Gulf Colorado & Santa Fe Ry. Co. v. Texas
Annotate this Case
204 U.S. 403 (1907)
- Syllabus |
U.S. Supreme Court
Gulf Colorado & Santa Fe Ry. Co. v. Texas, 204 U.S. 403 (1907)
Gulf Colorado & Santa Fe Railway Company v. Texas
Argued October 11, 1906
Decided February 25, 1907
204 U.S. 403
ERROR TO THE SUPREME COURT
OF THE STATE OF TEXAS
Where the facts are settled in the state court by special findings, those findings are conclusive upon this Court.
An interstate shipment -- in this case of carload lots -- on reaching the point specified in the original contract of transportation, ceases to be an interstate shipment, and its further transportation to another point within the same state, on the order of the consignee, is controlled by the law of the state, and not by the Interstate Commerce Act.
97 Tex. 274 affirmed.
In the District Court of Tarrant County, Texas, on July 28 , 1902, the State of Texas recovered a judgment against the Gulf, Colorado & Santa Fe Railway Company for $100 as a penalty for extortion in a charge for the transportation of a carload of corn from Texarkana, Texas, to Goldthwaite, Texas. This judgment was sustained by both the court of civil appeals, 32 Tex.Civ.App. 1, and the supreme court of the state. 97 Tex. 274. Thereupon the railway company brought the case here on a writ of error.
The case was tried in the district court without a jury. Findings of fact were made which were sustained by the appellate courts. From them it appears that, on January 13, 1902, the Texas & Pacific Railway Company, which owns and operates a railroad from Texarkana, Texas, to Fort Worth, Texas, executed a bill of lading by which it acknowledged the receipt from the Samuel Hardin Grain Company at Texarkana, Texas, of one car of sacked corn consigned to shippers, with orders to deliver to Saylor & Burnett at Goldthwaite, Texas. This car of corn was transported by the Texas & Pacific Railway Company to Fort Worth, there delivered to the defendant railway company, and by it transported to Goldthwaite, where it arrived on the seventeenth day of January, 1902. When it reached Goldthwaite, Saylor & Burnett, who were acting for the Samuel Hardin Grain Company, tendered the charges prescribed by the state railroad commission, which the agent declined to accept, and demanded and collected a larger sum. The following findings state the important facts upon which the controversy turns:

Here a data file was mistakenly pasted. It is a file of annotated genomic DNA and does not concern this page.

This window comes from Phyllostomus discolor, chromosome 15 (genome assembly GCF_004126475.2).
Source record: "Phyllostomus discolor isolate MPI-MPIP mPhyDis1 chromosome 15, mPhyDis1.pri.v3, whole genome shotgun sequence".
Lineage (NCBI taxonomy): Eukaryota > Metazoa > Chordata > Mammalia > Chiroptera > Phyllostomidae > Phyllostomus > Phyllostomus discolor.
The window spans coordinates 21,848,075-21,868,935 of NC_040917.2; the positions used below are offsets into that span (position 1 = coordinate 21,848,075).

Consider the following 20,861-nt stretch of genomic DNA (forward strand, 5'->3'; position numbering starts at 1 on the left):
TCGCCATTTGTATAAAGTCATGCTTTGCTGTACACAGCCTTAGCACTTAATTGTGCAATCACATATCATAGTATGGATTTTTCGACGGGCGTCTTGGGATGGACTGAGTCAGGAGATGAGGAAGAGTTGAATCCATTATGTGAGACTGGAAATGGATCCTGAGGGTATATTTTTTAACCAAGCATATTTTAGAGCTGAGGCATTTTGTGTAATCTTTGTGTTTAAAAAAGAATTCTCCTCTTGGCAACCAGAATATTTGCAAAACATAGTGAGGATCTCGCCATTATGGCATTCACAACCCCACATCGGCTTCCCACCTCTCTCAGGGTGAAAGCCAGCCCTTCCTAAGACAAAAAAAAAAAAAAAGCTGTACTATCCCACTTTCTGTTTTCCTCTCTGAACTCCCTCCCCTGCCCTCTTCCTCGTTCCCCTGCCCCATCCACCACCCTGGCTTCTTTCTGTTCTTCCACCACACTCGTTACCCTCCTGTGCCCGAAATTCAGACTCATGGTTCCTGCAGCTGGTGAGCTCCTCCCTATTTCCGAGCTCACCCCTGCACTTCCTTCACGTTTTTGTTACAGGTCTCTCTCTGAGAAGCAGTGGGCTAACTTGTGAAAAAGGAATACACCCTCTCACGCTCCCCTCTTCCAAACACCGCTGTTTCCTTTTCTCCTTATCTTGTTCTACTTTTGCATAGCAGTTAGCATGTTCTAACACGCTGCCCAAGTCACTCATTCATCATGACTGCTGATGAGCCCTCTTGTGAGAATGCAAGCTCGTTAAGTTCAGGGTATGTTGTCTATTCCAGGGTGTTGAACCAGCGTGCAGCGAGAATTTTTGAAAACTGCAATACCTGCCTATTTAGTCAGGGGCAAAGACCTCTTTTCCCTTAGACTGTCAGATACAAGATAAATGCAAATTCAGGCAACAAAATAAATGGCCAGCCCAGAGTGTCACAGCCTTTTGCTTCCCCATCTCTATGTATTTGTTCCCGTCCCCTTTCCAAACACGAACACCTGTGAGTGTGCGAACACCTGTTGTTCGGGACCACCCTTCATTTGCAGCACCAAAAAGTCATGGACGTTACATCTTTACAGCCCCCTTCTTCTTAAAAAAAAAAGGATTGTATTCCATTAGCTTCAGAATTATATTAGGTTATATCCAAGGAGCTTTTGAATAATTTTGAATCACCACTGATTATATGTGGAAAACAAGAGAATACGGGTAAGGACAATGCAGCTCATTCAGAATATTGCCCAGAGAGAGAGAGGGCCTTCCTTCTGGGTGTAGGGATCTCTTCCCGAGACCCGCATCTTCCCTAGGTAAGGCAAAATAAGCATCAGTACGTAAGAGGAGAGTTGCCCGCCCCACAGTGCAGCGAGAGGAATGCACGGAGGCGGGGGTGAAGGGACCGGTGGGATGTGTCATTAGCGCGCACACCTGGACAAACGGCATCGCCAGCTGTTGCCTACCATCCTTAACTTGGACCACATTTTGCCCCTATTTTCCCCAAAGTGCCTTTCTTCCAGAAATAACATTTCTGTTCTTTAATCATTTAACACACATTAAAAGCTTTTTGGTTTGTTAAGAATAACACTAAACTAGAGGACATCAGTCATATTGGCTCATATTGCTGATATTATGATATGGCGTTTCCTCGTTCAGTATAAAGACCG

"8. On December 23d 1901, the Samuel Hardin Grain Company at Kansas City, Missouri, offered to sell Saylor & Burnett at Goldthwaite, Texas, No. 2 mixed corn at 86 1/2 cents per bushel for delivery on railway track at Goldthwaite, and this offer was accepted for two carloads of corn. This offer and acceptance was by telegraphic communication between the parties at their respective places of business. The Hardin Grain Company did not at that time have the corn, but on December 24th,